The Pilgrim’s Stones
By Rosaura Sanz-Rincón
The stone, a symbol of permanence through time, strength, and security, has been used by many cultures throughout history to highlight important places. In Buddhist and Taoist traditions, ephemeral stone accumulations represent balance. In recent years, we have seen that the creation of these burial mounds has become a trend in touristic sites, and even in some places, this kind of manifestation is forbidden for the ecological damage that it implies.
These stone burial mounds, more than being just an ephemeral trend for some, are a symbol of human expression towards the place. In the bible, we can read how the dedication to some places is sealed with a stone commemoration. The book of Genesis talks about Jacob’s dream, where he would receive the Lord’s promise and blessing of his descendants. When Jacob awoke from his sleep, he said, “Truly, the LORD is in this place, and I did not know it!”. He took the stone that he had put under his head, set it up as a sacred pillar, and poured oil on top of it. And he named that place Bethel, which means “house of God” (Gn.28:10-22).
Also, when Joshua made a covenant at Shechem, he took a large stone and set it up there under the sanctuary of the LORD as a witness of the covenant with the Lord: And Joshua said to all the people, “This stone shall be our witness, for it has heard all the words which the LORD spoke to us. It shall be a witness against you, should you wish to deny your God.” (Jos. 24:25-27).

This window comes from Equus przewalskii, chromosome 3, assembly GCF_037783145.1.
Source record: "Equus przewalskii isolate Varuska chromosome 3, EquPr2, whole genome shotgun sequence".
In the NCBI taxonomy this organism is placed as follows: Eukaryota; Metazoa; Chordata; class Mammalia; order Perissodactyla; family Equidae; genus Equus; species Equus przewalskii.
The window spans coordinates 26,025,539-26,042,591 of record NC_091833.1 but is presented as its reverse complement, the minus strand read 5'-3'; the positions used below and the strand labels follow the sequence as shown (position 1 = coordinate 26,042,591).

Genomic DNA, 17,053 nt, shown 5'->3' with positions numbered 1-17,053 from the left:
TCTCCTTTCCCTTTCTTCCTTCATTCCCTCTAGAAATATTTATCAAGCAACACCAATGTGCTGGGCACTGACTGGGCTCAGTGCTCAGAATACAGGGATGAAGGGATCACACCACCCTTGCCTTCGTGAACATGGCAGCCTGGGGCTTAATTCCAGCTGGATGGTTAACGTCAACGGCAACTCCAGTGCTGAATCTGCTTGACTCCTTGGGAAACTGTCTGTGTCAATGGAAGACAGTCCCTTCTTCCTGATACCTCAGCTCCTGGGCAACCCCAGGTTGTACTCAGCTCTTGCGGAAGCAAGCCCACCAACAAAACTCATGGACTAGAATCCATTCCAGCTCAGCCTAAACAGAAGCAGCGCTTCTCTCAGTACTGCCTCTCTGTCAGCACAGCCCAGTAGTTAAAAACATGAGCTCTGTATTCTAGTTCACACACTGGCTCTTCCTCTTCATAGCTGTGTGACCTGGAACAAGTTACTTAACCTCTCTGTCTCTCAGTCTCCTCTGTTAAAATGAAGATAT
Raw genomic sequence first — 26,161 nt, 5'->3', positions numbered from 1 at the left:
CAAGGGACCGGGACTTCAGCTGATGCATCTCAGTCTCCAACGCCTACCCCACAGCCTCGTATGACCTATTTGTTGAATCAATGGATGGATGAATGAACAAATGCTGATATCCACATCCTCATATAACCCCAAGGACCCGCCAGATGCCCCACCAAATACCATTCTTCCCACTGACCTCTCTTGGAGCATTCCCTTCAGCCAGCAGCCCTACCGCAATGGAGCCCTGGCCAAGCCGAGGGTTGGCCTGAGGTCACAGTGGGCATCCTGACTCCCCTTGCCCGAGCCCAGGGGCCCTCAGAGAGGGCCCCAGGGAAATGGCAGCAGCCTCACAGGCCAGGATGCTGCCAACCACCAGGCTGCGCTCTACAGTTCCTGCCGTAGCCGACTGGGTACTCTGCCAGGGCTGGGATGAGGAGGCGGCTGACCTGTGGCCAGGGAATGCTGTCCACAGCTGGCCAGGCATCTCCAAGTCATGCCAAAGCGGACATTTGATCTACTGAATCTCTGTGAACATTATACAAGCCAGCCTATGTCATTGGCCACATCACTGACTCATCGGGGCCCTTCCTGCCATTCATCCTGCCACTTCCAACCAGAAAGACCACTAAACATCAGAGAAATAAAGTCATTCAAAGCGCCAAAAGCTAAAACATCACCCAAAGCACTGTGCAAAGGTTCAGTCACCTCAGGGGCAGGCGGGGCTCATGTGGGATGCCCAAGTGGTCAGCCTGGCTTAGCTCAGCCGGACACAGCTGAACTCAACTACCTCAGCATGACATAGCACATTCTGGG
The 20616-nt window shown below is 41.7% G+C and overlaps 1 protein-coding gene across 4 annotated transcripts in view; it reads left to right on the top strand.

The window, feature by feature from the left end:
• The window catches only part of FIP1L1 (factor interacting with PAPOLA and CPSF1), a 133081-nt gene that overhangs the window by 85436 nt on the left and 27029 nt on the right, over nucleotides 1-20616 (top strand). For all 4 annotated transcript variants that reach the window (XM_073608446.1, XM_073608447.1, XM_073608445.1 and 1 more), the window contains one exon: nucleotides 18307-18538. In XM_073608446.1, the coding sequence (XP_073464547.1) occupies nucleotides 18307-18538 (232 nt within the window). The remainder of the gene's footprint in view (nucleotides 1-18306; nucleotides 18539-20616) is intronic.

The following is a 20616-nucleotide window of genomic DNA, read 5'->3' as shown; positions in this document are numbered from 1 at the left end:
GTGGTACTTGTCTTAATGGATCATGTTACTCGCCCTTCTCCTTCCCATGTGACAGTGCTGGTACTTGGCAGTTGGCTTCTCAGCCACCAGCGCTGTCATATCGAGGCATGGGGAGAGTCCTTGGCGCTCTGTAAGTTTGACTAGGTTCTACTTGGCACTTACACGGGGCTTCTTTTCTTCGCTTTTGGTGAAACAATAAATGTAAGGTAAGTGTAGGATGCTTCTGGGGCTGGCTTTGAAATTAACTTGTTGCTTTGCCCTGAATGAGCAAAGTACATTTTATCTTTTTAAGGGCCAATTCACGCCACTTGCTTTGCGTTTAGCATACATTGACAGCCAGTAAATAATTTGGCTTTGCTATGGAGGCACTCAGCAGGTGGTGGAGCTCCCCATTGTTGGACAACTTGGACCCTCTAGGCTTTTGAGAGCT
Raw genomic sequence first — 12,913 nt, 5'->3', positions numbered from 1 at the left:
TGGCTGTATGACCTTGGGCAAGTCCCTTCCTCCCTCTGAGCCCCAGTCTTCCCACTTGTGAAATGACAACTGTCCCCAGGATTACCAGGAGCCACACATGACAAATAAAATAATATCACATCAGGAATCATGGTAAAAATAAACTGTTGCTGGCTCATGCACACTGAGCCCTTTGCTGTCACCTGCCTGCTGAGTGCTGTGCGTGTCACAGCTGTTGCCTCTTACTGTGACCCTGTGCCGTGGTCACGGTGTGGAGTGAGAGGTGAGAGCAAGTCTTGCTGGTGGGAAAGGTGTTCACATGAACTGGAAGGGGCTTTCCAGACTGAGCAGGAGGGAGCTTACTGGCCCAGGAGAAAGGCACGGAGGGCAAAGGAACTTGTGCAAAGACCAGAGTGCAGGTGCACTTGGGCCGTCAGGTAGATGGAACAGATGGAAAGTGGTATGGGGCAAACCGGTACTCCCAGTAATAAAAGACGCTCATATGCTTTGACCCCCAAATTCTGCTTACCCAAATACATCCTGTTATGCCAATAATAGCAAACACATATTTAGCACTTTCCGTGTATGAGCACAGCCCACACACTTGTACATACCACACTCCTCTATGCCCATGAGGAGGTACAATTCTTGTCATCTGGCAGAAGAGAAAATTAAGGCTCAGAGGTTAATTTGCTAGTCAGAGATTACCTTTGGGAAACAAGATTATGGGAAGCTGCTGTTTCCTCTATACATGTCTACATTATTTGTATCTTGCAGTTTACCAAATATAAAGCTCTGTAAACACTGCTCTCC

In Magdala, the walking paths for tourists and pilgrims are covered with gravel, and small white and black stones, are placed over the archeological floors to protect the site and allow visitor access.
Sometimes we have seen how visitors throw these little gravel stones into the site, at times, they do it to get to know the depth of the ritual baths, or maybe as a response to an involuntary or impulsive reaction. Nevertheless, when walking through the site, we have seen «little stones» placed with an intentional purpose, in places with no apparent relation with the touristic route or logical sense (like getting to know the archeological depth), and not as a reflex or behavior imitation from other visitors. This placement of little stones is not a modern trend, these little stones are commemorative stones, like Joshua and Jacob’s stone. These stones are a thought, a covenant, a show of gratitude, a prayer.
Dear pilgrim, if you have ever asked yourself if these actions are long-lasting or if your intention is been noticed, yes, your actions are long-lasting, your intentions are noticed, even if they are through a little stone. We, the Magdala Family, see it, we know and embrace your intentions. Thank you for your visit, and for placing your little stone.